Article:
Almost 6 years ago, SEO by the Sea was born in a thought inspired by the sight of sails bobbing up and down on waves where the Susquehanna River meets the Chesapeake Bay, in Havre de Grace, Maryland.
The town is a sleepy historic place, which comes alive during weekends when many visit the antique shops and docks and bed and breakfasts. Most of it burned down during the War of 1812 when nail maker and militia lieutenant John Oâ€™Neill attempted to singlehandedly hold off British ships intending to sail up the River after they attacked Baltimore (the attack that inspired Francis Scott Key’s Star-Spangled Banner).
Oâ€™Neill was eventually captured, and in retribution, the British set the buildings of Havre de Grace afire. Little of it remained unscathed, but the residents rebuilt the town, which originally got its name from Marquis de LaFayette, who called it Havre de Grace, or the “Harbor of Grace.”
I was working in Havre de Grace at the time, and my co-worker Loren Baker and I came up with the idea of hosting an alternative and affordable meetup of marketers and SEOs.
Much like the free Barcamps that started in the summer of 2005, SEO by the Sea was intended to be a free gathering of people, located in the relaxed atmosphere of Northern Maryland, away from expensive hotels, cavernous conference rooms, and strict agendas.
While the event received a fair amount of attention online, it might have been an idea before its time, and the turnout wasn’t very large by any means. I did register this domain before the event, and blog about things like the history of the town places to stay when attending, and more. Once the event past, I left this blog alone.
That is until the thought came to me that I should blog a little about SEO, and about some of the patents that I’ve been seeing, some of my experiences, and maybe some tips and ideas about SEO and internet marketing.
I wrote many posts, and received a comment here and there, and continued to write for the pure enjoyment of it. A little before Christmas of that first year, I wrote a blog post about companies that were acquired by Google. I went away to visit my family for the holiday weekend and came back to discover that tens of thousands of visitors came to the site from Digg over the Christmas holiday, read the article, and left close to 100 comments.
A little later, I saw my blog nominated as one of the best SEO research blogs online by the Search Engine Journal. Even Google’s Matt Cutts spoke kindly about the blog, noting:
* Best search patent blog:
SEO by the SEA. This category will be summarily given to Bill Slawski for a five-year term, barring a major shake-up.
It’s been around 5 years since Matt’s comment, and I’ve been busy writing about search-related patents and white papers since. This is my 1,000th post, and more than 15,600 comments have been published on the site. I’d like to thank the many people who have been involved in one way or another with the success of this site, and for inspiring me to keep on posting.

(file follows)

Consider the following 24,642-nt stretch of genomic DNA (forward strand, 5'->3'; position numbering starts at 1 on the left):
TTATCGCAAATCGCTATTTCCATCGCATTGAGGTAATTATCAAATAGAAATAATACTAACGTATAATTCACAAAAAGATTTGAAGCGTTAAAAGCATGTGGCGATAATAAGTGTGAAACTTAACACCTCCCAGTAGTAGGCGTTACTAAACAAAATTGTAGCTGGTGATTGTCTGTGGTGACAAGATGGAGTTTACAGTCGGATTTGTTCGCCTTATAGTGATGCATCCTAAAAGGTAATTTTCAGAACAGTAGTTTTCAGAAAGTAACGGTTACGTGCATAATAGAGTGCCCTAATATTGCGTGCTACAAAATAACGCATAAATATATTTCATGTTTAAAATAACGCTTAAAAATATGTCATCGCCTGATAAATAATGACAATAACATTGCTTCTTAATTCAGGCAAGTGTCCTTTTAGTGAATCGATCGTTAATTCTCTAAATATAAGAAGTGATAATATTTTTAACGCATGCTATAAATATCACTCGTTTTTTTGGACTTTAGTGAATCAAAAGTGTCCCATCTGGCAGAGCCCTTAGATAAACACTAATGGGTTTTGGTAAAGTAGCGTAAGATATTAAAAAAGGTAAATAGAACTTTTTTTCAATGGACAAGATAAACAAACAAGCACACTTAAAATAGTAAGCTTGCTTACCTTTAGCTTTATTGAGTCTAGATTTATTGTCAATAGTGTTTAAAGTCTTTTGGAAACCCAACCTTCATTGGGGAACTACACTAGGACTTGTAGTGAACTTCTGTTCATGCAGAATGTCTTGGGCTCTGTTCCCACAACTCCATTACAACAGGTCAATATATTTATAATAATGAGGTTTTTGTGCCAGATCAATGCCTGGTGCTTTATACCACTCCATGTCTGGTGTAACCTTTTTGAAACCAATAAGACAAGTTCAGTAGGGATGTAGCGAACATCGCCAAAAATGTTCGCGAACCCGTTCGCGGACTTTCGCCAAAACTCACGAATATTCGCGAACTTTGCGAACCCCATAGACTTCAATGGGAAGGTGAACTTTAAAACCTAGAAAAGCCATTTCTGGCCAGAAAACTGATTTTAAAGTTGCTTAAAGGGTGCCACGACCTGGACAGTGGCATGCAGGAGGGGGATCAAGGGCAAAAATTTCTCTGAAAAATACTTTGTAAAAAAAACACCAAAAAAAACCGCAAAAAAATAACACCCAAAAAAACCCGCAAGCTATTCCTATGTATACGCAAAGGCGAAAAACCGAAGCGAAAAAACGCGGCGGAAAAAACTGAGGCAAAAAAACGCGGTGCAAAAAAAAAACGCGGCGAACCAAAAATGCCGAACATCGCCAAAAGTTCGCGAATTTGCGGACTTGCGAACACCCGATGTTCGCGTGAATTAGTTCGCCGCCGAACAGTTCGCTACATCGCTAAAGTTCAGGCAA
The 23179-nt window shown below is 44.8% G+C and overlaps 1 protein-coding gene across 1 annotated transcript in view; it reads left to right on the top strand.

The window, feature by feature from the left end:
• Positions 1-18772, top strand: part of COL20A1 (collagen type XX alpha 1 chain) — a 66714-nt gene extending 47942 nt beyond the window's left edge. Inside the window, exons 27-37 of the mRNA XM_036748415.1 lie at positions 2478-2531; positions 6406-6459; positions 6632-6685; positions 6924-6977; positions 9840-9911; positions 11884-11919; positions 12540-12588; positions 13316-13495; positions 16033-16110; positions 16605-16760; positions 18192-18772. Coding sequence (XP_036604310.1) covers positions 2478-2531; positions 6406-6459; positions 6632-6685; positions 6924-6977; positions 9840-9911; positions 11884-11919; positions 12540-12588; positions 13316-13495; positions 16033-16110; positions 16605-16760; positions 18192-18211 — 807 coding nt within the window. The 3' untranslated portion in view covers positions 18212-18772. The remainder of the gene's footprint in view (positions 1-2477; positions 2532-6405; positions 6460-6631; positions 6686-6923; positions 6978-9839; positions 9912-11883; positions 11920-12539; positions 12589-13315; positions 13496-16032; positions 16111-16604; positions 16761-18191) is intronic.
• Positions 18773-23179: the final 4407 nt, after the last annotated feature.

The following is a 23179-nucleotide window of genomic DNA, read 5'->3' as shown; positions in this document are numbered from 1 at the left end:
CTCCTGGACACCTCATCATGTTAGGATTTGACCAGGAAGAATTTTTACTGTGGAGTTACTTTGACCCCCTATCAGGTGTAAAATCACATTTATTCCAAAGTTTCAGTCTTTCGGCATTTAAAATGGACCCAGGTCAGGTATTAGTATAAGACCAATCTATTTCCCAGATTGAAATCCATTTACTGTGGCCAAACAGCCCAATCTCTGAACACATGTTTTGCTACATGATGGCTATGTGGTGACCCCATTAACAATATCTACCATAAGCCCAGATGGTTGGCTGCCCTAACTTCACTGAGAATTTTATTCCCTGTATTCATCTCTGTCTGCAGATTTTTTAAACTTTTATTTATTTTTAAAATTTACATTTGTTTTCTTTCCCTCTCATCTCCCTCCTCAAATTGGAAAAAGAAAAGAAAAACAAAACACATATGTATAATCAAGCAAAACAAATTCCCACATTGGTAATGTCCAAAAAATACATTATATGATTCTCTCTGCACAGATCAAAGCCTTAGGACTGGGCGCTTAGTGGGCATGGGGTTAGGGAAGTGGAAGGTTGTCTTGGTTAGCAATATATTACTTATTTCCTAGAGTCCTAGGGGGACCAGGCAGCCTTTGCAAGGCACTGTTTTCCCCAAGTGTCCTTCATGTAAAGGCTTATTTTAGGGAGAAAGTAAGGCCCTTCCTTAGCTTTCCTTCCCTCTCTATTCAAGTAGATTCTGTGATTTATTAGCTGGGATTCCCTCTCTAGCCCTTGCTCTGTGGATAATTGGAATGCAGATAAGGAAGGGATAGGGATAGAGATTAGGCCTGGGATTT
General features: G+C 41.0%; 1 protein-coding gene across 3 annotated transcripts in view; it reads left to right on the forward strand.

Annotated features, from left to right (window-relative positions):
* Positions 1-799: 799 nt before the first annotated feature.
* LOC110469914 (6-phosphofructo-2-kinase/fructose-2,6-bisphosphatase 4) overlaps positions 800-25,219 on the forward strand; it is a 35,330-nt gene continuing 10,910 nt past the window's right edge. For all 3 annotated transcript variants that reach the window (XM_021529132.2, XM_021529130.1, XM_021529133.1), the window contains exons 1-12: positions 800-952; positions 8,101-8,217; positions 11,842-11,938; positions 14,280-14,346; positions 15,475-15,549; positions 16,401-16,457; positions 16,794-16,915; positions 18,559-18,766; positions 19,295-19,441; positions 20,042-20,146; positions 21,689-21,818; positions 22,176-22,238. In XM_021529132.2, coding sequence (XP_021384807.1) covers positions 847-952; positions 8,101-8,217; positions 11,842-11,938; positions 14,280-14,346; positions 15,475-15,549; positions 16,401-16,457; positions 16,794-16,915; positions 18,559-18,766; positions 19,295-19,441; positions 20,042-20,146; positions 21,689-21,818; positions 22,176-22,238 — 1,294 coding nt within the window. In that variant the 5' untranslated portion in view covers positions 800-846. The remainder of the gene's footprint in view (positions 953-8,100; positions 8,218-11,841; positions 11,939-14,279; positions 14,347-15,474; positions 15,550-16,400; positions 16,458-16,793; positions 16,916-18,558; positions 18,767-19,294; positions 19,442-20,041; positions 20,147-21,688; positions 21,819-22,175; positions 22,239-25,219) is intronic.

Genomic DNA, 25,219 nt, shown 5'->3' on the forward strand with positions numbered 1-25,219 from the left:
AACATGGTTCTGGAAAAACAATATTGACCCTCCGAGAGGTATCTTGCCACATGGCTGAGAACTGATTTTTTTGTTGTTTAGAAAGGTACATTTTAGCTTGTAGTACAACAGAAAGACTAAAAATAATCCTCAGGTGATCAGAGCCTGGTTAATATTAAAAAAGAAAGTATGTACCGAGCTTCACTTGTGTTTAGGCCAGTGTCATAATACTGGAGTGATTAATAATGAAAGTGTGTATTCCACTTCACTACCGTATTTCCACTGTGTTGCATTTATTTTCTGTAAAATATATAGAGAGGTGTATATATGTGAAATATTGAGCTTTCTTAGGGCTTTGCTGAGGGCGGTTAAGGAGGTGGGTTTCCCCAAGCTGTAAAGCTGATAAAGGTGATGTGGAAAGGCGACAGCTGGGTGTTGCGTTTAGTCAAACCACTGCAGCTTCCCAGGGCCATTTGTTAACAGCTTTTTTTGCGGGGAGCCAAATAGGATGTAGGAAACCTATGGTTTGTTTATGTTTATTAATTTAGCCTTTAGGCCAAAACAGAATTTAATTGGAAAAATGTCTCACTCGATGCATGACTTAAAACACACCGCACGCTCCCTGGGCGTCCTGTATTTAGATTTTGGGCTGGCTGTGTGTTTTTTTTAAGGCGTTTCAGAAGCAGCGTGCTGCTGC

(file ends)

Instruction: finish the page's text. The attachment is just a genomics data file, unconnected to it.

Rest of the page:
I’m not sure that any SEO by the Sea post is complete without at least one mention of a patent or whitepaper, so here are a few:
In December of 2006, I wrote Phrase Based Information Retrieval and Spam Detection, about one of Google’s Phrase-Based Indexing patents.
A continuation of the patent was published this week, which includes a few changes to the claims contained in the document. If you missed it the first time around, I strongly suggest that you spend some time with it. The new version of the patent filing is at: Detecting Spam Documents in a Phrase-Based Information Retrieval System
In March of 2009, I wrote Google Patent Granted on Web Link Spam, which discusses a Google patent describing how they might look at patterns between links to identify places where site owners might be attempting to artificially manipulate links between pages to inflate PageRank to their pages. While the patent uses the examples of link farms and Web Rings, it could potentially be applied to other ways to manipulate links as well, or even on sites where mistakes in site structure such as endless loops might cause many extra pages to be inadvertently created.
A continuation of that patent was republished in 2009, and was granted this week. The description part of the patent is substantially the same as in the earlier patent, but the claims section of the new patent contains much stronger language about the search engine taking remedial actions and removing pages from its index.
Finally, Google published a patent application this week on the Google Maps’ Tags that one could advertise with on local search, in System and Method of Providing Enhanced Listings.
The Tags program was discontinued this past April, but there’s some interesting discussion in the patent filing about how Google views businesses as entities that could be associated with location information, with different categories, and even with specific queries.
I’ve written more than a couple of posts about Google and their approach to associating entities with specific queries, and it’s a way of thinking about SEO that probably doesn’t get enough coverage on the Web.
Thank you, everyone, and I’m looking forward to the next thousand posts…